4 disclosure and risk
[4] Disclosure and risk

The ‘disclosure risk analysis model’:

  • Severity of the mistake
  • Degree of responsibility
  • Intensity of self-blame
  • Technical culpability
  • Level of patient’s (family’s) anger
  • Threat of a lawsuit
  • Potential job loss
  • Possible damage to professional reputation

Hannawa, A. (2009). Negotiating medical virtues: Toward the development of a physician mistake disclosure model. Health Communication, 24(2009), 391-399.

slide30

Hannawa, A. (2009). Negotiating medical virtues: Toward the development of a physician mistake disclosure model. Health Communication, 24(2009), 391-399.

disclosure and risk cont d
Disclosure and risk (cont’d)

Iedema, R., Sorensen, R., & Gallagher, T. H. (in preparation). What prevents the disclosure of clinical incidents? Sydney: Centre for Health Communication, UTS

bridging the disclosure gap
Bridging the disclosure gap
  • Training
    • communication / awareness training
  • Supporting
    • how can we make staff more comfortable with disclosing incidents?
      • debriefing / trust: ‘what would you have done?’
      • consistency in how individuals & incidents are handled
  • Taking a moral stance
  • Reinforcing
    • cultural change: ‘disclosure is part of what we do’
    • legal reform: ‘making apologies less risky’
when will risk management encompass disclosure
When will risk management encompass disclosure?
  • The incident is personally, professionally and organisationally acknowledged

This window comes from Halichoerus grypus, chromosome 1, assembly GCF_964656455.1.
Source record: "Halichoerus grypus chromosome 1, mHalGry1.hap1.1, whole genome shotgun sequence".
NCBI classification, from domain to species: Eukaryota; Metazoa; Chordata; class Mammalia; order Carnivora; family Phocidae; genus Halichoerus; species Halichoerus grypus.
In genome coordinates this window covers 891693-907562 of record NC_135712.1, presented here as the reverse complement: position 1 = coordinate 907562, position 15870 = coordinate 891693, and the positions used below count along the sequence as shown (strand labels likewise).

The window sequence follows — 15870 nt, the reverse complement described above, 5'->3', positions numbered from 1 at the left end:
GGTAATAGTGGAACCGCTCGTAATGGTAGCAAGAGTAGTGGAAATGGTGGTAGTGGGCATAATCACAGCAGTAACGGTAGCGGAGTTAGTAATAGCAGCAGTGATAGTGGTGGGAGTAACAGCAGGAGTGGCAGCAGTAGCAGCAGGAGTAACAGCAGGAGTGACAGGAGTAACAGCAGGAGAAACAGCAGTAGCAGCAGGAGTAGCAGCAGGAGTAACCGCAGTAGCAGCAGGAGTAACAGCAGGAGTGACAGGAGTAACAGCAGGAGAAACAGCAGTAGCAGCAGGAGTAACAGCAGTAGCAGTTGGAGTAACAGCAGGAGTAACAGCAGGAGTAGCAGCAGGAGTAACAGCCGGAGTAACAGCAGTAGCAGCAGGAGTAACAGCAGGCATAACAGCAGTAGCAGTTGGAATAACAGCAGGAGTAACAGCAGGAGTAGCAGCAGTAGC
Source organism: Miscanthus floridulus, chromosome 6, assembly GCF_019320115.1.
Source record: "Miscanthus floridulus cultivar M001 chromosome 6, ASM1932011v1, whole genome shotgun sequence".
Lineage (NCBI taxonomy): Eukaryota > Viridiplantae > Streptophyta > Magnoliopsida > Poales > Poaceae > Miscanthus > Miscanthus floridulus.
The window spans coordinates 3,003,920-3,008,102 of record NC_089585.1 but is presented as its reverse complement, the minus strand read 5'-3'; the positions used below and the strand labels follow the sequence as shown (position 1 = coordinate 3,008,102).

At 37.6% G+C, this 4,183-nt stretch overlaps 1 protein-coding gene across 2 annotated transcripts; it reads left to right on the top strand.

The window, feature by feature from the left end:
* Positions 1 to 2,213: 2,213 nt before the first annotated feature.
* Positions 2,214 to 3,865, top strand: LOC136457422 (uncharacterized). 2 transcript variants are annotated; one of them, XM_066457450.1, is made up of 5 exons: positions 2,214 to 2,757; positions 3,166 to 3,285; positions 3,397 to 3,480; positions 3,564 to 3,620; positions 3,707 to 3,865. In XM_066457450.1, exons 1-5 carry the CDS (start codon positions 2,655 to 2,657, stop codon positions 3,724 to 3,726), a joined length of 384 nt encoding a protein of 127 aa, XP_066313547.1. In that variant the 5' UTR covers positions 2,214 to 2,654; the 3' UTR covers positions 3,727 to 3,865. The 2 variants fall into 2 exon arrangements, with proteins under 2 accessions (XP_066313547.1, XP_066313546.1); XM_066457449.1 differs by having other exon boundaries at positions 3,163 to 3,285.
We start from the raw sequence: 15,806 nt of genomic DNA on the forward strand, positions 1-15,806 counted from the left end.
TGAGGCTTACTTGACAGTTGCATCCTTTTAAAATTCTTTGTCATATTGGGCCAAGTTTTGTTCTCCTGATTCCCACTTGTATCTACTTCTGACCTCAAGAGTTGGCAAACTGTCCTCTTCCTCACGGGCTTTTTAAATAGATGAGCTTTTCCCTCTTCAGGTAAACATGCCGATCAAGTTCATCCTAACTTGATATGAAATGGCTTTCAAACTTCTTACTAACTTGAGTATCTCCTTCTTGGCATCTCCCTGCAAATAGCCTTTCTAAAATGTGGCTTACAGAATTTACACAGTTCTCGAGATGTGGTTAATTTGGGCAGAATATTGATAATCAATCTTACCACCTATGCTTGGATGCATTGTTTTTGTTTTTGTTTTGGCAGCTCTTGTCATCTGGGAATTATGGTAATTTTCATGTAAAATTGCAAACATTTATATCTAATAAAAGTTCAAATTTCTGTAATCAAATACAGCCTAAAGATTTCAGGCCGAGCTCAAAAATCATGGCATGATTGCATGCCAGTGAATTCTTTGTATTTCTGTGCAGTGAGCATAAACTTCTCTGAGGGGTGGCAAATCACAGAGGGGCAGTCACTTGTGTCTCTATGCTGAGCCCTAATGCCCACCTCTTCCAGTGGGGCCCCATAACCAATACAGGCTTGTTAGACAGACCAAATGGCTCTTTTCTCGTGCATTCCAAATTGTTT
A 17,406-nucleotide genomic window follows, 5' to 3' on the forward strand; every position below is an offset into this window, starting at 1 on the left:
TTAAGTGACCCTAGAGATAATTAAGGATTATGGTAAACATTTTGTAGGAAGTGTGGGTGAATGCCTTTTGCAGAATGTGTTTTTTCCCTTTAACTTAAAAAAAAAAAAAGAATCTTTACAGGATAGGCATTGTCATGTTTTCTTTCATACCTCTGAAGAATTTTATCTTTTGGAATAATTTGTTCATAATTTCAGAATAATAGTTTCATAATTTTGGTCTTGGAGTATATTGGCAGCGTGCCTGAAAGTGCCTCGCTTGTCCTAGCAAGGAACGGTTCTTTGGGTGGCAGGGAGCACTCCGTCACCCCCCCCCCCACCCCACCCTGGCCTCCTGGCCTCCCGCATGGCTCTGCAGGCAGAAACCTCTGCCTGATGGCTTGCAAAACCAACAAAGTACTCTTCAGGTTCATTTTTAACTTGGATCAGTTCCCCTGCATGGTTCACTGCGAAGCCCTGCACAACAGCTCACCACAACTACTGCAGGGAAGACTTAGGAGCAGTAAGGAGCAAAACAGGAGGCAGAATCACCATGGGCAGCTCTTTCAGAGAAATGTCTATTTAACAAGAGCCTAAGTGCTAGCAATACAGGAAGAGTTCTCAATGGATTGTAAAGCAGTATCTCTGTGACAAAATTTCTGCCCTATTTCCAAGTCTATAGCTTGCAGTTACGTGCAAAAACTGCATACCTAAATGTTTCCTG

• The clinician intending to disclose has the support of their colleagues, their management, the health department, and the insurance organisation(s)
  • The patient is involved in an initial discussion to prepare them for disclosure
  • The disclosure meetings are appropriately formal, respectful and culturally sensitive
  • The clinician(s) / organisation are able to offer comprehensive explanations for complex clinical-organisational processes and patient trajectories
  • The patient is recognised to have family members who may need support too
  • The organisation is able to offer ex gratia support
  • The disclosure process reaches closure when the patient/family is ready for closure
  • The organisation appropriately records disclosure details
  • The practice improvement process has a place for the patient tobe involved
slide35

Selected references

Iedema, R., Jorm, C., Wakefield, J., Ryan, C., & Dunn, S. (2009). Practising Open Disclosure: Clinical Incident Communication and Systems Improvement. Sociology of Health & Illness, 31(2 (March)), 262-277.

Iedema, R., Jorm, C., Wakefield, J., Ryan, C., & Sorensen, R. (2009). A New Structure of Attention? Open Disclosure of adverse events to patients and families. Journal of Language & Social Psychology, 139-157.

Iedema, R., Mallock, N., Sorensen, R., Manias, E., Tuckett, A., Williams, A., Perrott, B., Brownhill, S., Piper, D., Hor, S., Hegney, D., Scheeres, H., & Jorm, C. (2008). The National Open Disclosure Pilot: Evaluation of a Policy Implementation Initiative. Medical Journal of Australia, 188(2008), 397-400.

Iedema, R., Sorensen, R., Manias, E., Tuckett, A., Piper, D., Mallock, N., Williams, A., & Jorm, C. (2008). Patients’ and family members’ experiences of Open Disclosure following adverse events. International Journal for Quality in Health Care, 20(6), 421-432.

Piper, D., Iedema, R., & Sorensen, R. (2008). Open Disclosure and Legal Reform: Legal Issues Raised by Clinicians in the National Open Disclosure Pilot Evaluation. Sydney: University of Technology Sydney, Centre for Health Communication.

Sorensen, R., Iedema, R., Piper, D., Manias, E., & Tuckett, A. (2008). Health care professionals’ views of implementing a policy of open disclosure errors. Journal of Health Services Research & Policy. 13(4): 2008: 227–232.